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German Court Abolishes German Snooping Law 201

Posted by ScuttleMonkey
from the a-few-governmental-officials-with-good-sense-left dept.
Robert writes to mention that Germany's highest court has imposed limitations on the amount of spying governmental bodies can do on a suspect's computer. The ruling comes in response to a state law on North Rhine Westphalia that had allowed secret services to peer into a citizen's computer. "Court President Hans-Juergen Papier said that using such software contravened rights enshrined in Germany's constitution, adding that the decision would serve as a precedent across the country. The ruling emphasized that cyber spying by the authorities would have to receive the permission of a judge. The German government has described cyber spying as a vital tool in fighting terrorism."
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German Court Abolishes German Snooping Law

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  • by gnick (1211984) on Wednesday February 27, 2008 @03:03PM (#22577702) Homepage
    Also interesting is the article linked in TFA [bbc.co.uk] which gives an overview of domestic spying in Germany, Italy, the UK, and Greece, France, and Denmark.

    I have newfound respect for the Greeks.
  • Re:Crazy World (Score:2, Informative)

    by Anonymous Coward on Wednesday February 27, 2008 @03:03PM (#22577706)
    ??? Where did you hear that BS? Both is not true. (I am German)
  • Re:Crazy World (Score:2, Informative)

    by KDR_11k (778916) on Wednesday February 27, 2008 @03:10PM (#22577800)
    If you're registered as a member of an evangelic or catholic church you pay church taxes. I think you inherit that state from your parents by default, you can leave the church though (don't expect the church to like it if you want a church wedding though).

    Also you register with the town hall, not the police station.
  • by stevedcc (1000313) * on Wednesday February 27, 2008 @03:16PM (#22577898)

    1) Germany doesn't have case law - there's no such thing as a precedent under German Law. This court's job is to rule on the legality of laws; the court can interpret how the law should be applied, then that becomes the law: another interpretation can't arise from another court

    2) This is Germany's Constitutional court - there's no higher or lower instance for this type of law.

    IANAL etc.

  • Re:Crazy World (Score:2, Informative)

    by Anonymous Coward on Wednesday February 27, 2008 @03:31PM (#22578092)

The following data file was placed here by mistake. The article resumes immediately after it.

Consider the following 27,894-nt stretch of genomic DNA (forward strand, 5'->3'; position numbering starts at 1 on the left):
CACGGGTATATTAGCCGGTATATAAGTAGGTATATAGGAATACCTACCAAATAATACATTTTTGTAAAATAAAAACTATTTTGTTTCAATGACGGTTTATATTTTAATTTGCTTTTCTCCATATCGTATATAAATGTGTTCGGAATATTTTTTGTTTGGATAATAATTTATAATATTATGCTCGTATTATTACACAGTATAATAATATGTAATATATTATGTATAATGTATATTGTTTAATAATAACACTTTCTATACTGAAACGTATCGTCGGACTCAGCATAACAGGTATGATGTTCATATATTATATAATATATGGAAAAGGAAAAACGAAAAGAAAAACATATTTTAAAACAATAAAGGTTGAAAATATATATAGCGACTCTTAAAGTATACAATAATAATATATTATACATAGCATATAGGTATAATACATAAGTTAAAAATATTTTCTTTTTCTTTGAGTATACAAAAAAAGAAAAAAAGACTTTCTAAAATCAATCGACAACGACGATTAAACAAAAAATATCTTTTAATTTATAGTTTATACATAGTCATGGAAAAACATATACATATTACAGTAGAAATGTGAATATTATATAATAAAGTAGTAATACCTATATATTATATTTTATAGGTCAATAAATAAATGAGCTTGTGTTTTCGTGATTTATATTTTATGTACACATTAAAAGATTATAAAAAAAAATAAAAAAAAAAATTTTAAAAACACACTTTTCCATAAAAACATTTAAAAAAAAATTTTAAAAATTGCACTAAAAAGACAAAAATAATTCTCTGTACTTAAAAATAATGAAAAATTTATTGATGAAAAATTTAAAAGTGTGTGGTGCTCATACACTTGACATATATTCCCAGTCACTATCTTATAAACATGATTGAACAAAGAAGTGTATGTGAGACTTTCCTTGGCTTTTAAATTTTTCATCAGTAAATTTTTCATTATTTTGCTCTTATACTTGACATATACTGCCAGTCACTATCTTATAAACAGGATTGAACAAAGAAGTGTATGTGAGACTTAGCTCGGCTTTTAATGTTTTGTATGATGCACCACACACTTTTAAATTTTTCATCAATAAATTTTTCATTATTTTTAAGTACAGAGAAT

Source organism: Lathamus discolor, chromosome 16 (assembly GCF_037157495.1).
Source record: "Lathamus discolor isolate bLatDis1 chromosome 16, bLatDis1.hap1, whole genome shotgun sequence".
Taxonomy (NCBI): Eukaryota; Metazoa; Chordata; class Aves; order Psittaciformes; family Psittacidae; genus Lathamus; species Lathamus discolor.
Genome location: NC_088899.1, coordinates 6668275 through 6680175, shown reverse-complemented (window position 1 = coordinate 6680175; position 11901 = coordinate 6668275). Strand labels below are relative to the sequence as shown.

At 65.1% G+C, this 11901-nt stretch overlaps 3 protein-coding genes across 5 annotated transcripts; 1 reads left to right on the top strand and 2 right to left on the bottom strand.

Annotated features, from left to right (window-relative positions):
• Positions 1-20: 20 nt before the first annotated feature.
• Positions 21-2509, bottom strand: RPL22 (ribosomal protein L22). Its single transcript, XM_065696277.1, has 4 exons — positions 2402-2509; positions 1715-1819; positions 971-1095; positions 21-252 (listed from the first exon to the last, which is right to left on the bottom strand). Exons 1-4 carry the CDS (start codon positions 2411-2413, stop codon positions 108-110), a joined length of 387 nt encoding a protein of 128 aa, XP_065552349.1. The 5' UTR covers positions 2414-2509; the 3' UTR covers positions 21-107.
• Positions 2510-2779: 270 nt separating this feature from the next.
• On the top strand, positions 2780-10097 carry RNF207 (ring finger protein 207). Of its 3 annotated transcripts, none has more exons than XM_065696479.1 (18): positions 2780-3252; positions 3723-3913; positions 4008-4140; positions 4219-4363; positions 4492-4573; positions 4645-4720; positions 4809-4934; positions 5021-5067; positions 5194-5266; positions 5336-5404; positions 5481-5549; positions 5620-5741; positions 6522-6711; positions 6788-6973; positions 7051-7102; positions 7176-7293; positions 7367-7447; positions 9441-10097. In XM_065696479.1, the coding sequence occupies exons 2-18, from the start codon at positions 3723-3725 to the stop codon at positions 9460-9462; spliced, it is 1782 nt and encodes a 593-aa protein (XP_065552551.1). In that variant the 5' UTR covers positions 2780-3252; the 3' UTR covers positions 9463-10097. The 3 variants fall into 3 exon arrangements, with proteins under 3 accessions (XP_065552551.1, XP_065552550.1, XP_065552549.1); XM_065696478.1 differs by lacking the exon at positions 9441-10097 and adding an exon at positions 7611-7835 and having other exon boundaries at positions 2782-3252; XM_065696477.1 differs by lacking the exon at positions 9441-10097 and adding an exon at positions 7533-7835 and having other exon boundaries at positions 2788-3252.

I was told that by a German friend. (My advisor actually.) He left Germany in part because he found it very stifling, especially academically. If it has changed, perhaps some readers can tell us about this. But it certainly was this way until recently.
    You have to register in the city where you live. Not with the police, but with the city administration. Among other things, your place of residence defines the financial office where you pay your taxes to. Don't know how it is done in the US, but in Germany the cities directly profit from the tax money of their citizens.

    Some religious communities collect a "church tax" via the state tax system. Of course, the money goes to your church, not necessarily the Catholic church. You can declare that you no longer want to pay money for your church (basically that you leave the community), then you don't pay any longer.
  • Re:Crazy World (Score:5, Informative)

    by Knuckles (8964) <knucklesNO@SPAMdantian.org> on Wednesday February 27, 2008 @03:36PM (#22578166)
    It's not a tax as such. The state just collects the member fees of the catholic church on the church's behalf. If you don't pay your membership fees, you are not a catholic, as far as the church is concerned. However, I am opposed to the practice because it violates the complete separation of state and church which should be common practice among modern states.
  • Re:Crazy World (Score:1, Informative)

    by Anonymous Coward on Wednesday February 27, 2008 @03:43PM (#22578282)
    I am German, too. Both things may be misunderstandings, but they are no better that they are described. I've never had to register at the police station, but we have to register at the "Ortsamt" (city agency), now called the "Kundenzentrum" (customer center, seriously). We have a church tax, which we are only required to pay if we are a member of a church. Much worse though, many bishops and cardinals and such people are paid with regular non-optional tax money, which is not very well known.
  • Re:Ummmm.... (Score:5, Informative)

    by saibot834 (1061528) on Wednesday February 27, 2008 @03:44PM (#22578300) Homepage
    Dude, where/when are you living? I happen to live in Germany and I can tell you that there is only a tiny minority of extremists (US has this probably, too). Educate [wikipedia.org] yourself just a tiny bit, please. Imho the amount of assholes in the world is fairly distributed around the world. But prejudice never seems to vanish...

    Now a few words about the actual story: First, it's only partially a victory for privacy. Both the supporters and the opponents of strict security laws count this judgment a success. That's because the Bundesverfassungsgericht (Federal Constitutional Court of Germany [wikipedia.org]) didn't forbid online spying in principle. They found this specific law to be against the constitution, and they ruled that there have to be some security measures (such as authorization by judge in each case), but in principle it is possible for the German government to spy on people.

    On the other hand, they ruled for the first time, that there is a Grundrecht auf Vertraulichkeit und Integrität informationstechnischer Systeme (something like basic right for trust and integrity of IT systems) even though I am not really sure what consequences this will have.
  • by burni (930725) on Wednesday February 27, 2008 @04:00PM (#22578604)
    This was a judgement on behalf of a law of one of germanys federal states(1)

    this law was made for giving the state agency "Landesverfassungsschutz"(2)  the ability to install such software, this law was ruled unconstitional.

    But it's not the method itself, which was ruled unconstitutional, but the ruling in its details just restricts future federal laws(3).